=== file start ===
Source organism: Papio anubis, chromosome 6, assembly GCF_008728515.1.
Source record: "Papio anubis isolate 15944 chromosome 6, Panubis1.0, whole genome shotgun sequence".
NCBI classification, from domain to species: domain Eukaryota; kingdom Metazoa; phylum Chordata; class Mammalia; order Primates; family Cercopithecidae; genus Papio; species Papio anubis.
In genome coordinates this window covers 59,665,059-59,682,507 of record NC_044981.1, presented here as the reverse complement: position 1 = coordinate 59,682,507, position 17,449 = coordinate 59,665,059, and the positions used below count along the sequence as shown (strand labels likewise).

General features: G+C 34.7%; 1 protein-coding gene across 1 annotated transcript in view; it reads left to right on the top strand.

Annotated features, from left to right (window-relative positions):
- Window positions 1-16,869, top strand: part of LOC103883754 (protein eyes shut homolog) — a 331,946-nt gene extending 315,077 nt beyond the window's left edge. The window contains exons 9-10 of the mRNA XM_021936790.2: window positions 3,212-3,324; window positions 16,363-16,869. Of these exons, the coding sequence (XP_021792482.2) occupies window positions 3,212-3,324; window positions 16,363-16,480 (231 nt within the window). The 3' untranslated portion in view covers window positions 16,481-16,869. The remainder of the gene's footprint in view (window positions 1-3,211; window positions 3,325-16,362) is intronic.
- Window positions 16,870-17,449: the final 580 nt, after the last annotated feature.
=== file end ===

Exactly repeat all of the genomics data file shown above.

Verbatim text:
Source organism: Papio anubis, chromosome 6, assembly GCF_008728515.1.
Source record: "Papio anubis isolate 15944 chromosome 6, Panubis1.0, whole genome shotgun sequence".
NCBI classification, from domain to species: domain Eukaryota; kingdom Metazoa; phylum Chordata; class Mammalia; order Primates; family Cercopithecidae; genus Papio; species Papio anubis.
In genome coordinates this window covers 59,665,059-59,682,507 of record NC_044981.1, presented here as the reverse complement: position 1 = coordinate 59,682,507, position 17,449 = coordinate 59,665,059, and the positions used below count along the sequence as shown (strand labels likewise).

General features: G+C 34.7%; 1 protein-coding gene across 1 annotated transcript in view; it reads left to right on the top strand.

Annotated features, from left to right (window-relative positions):
- Window positions 1-16,869, top strand: part of LOC103883754 (protein eyes shut homolog) — a 331,946-nt gene extending 315,077 nt beyond the window's left edge. The window contains exons 9-10 of the mRNA XM_021936790.2: window positions 3,212-3,324; window positions 16,363-16,869. Of these exons, the coding sequence (XP_021792482.2) occupies window positions 3,212-3,324; window positions 16,363-16,480 (231 nt within the window). The 3' untranslated portion in view covers window positions 16,481-16,869. The remainder of the gene's footprint in view (window positions 1-3,211; window positions 3,325-16,362) is intronic.
- Window positions 16,870-17,449: the final 580 nt, after the last annotated feature.